4. Ask questions. I don't know how many people come to me and say their nurse takes their blood pressure and doesn't even tell them what it is. YOU NEED TO KNOW YOUR NUMBERS. In fact, you should keep track on paper. What if normally you have low BP (100/50), and one day you get it checked and it's 120/80 (textbook perfect), so they say---great BP! But for you, this is high. You just missed an opportunity to catch something before it's a bigger problem. A good question to ask your healthcare provider, "What would you do if you were in this situation?" Don't assume they are telling you everything, or that you shouldn't ask something--if they don't know they'll look it up. And if they don't look it up, you should find a new doctor.

5. Take into account what you're looking for. If you have a hangnail it's not such a huge issue. If you have a chronic disease, are pregnant, have something unidentified that could be serious, or are just being extra cautious---make a big deal about it.

Why is this so important to me? First, because I screwed up. I didn't follow this advice, and I wasted an afternoon driving to PY to talk to a nurse who was rude and a NP who was completely incompetent and irresponsible for my health outcome. It was pathetic, and I wasted money on it.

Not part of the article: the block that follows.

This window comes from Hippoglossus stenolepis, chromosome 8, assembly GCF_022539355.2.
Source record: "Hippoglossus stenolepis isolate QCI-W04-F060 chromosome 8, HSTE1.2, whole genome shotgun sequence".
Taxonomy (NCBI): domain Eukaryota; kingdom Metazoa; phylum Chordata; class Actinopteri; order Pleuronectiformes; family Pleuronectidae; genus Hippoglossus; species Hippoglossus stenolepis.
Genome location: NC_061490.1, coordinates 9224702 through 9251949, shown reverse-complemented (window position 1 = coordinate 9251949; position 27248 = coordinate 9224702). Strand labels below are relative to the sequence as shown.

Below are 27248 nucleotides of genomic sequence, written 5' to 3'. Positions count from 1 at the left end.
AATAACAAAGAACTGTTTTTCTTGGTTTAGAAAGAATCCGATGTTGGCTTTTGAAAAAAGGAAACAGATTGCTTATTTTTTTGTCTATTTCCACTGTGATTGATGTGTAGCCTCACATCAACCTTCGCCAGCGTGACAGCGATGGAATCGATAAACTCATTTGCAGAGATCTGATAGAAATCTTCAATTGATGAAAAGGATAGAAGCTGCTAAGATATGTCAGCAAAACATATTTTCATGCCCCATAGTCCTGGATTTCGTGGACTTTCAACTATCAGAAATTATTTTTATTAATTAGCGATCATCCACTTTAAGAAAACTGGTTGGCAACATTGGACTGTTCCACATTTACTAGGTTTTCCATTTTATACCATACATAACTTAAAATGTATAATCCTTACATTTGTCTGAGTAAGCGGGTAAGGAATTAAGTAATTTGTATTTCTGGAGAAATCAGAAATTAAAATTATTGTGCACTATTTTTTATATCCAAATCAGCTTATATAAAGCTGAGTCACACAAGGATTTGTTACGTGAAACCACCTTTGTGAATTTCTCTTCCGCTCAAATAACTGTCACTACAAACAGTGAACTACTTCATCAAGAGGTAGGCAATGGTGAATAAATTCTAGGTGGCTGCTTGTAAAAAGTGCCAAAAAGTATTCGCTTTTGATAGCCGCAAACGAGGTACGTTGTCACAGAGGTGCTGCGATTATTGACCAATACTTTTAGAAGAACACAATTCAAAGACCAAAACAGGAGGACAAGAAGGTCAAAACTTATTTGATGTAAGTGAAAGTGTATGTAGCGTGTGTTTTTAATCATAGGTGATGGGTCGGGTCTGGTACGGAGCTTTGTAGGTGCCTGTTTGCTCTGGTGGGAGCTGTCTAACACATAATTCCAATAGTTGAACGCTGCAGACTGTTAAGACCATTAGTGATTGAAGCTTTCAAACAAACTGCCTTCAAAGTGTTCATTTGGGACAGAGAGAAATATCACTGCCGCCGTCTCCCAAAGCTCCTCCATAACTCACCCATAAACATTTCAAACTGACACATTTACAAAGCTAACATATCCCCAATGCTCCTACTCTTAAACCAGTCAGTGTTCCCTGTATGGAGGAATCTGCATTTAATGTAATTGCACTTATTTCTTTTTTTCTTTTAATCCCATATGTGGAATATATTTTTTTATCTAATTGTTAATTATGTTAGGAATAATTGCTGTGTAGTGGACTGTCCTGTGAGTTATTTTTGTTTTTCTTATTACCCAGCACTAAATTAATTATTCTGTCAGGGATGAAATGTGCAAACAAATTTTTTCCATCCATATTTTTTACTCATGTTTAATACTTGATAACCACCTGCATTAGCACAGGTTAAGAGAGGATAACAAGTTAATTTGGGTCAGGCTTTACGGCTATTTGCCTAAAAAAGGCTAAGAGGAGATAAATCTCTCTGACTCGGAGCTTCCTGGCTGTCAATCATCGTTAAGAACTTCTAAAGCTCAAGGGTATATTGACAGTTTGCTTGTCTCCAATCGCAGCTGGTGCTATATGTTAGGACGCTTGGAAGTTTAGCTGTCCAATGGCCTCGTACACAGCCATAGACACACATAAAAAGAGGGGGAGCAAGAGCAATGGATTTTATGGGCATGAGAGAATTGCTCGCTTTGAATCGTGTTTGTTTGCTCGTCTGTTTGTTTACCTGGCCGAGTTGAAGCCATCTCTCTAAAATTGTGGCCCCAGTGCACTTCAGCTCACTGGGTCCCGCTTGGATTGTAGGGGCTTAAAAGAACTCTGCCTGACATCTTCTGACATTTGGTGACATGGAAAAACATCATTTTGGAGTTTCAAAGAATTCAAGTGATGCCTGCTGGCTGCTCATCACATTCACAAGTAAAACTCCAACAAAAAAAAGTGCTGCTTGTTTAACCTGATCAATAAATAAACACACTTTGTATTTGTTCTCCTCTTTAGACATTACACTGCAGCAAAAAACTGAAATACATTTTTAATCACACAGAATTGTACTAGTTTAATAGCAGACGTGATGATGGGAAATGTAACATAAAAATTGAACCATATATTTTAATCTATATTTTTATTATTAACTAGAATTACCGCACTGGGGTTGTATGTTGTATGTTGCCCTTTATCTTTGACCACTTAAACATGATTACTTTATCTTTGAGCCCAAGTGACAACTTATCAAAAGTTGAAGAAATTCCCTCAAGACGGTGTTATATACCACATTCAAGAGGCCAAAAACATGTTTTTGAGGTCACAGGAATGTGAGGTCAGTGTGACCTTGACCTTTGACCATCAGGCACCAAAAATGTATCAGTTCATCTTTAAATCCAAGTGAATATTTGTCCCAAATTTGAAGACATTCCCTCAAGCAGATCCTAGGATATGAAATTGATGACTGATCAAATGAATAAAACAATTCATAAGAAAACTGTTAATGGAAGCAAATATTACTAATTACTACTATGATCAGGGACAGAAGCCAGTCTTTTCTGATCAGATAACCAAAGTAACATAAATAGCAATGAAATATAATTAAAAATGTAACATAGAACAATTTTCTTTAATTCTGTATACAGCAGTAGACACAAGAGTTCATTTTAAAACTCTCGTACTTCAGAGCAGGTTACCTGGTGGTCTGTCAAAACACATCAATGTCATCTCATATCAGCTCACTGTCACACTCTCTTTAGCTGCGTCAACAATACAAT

Like I said before, I am not putting down small town doctors or hospitals, but take into account what your needs are when you choose where to go. This NP I went to has always served the purpose before because I never actually needed anything from her.

When my sister was pregnant, she chose to go to FF Thompson in Canandaigua because it was probably better than Geneva (just a guess that's what she was thinking). Whether it was technically those doctors' and nurses' "fault" or not, I would bet my life on the fact that she wouldn't have died that night if she had her baby in Rochester. I'm guessing she didn't follow my rules above, because otherwise, in spite of childbirth being commonplace, she'd have weighed the seriousness of having a baby and wouldn't have minded driving the extra half hour to ensure everyone came out of it alive. But you know what? I can't ask. On top of that, I won't ask the three people I know who have had babies in the exact same place with the same doctor since then, what they are thinking. Only because it's none of my business, and maybe they just see Jen dying there as a fluke. And they are right, it's not common. But it happened. And that makes it possible---I bet Jen didn't think it would happen to her either, and she never thought there'd be an emergency that FF Thompson wasn't equiped to handle, whether they should have been equipped or not. They didn't handle it. She didn't consider that option---if she had?

Associated with #5 above, ask yourself: Are the risks associated with your healthcare choice low? If not, make a new choice. If so, could you reasonably make them lower with another choice? This my friends, would have saved my sister's life. Her choice was reasonable, but she could have made it better if she had even known to think about it.

I'm just asking you, because you're reading this, to think about those things when you make your healthcare decisions. Be your own advocate because no one will ask the questions for you, or decide what's most important when choosing care. You get to decide, and most of us don't decide actively---going with the flow is not always the best choice. Don't make assumptions. Don't take chances with your life and health.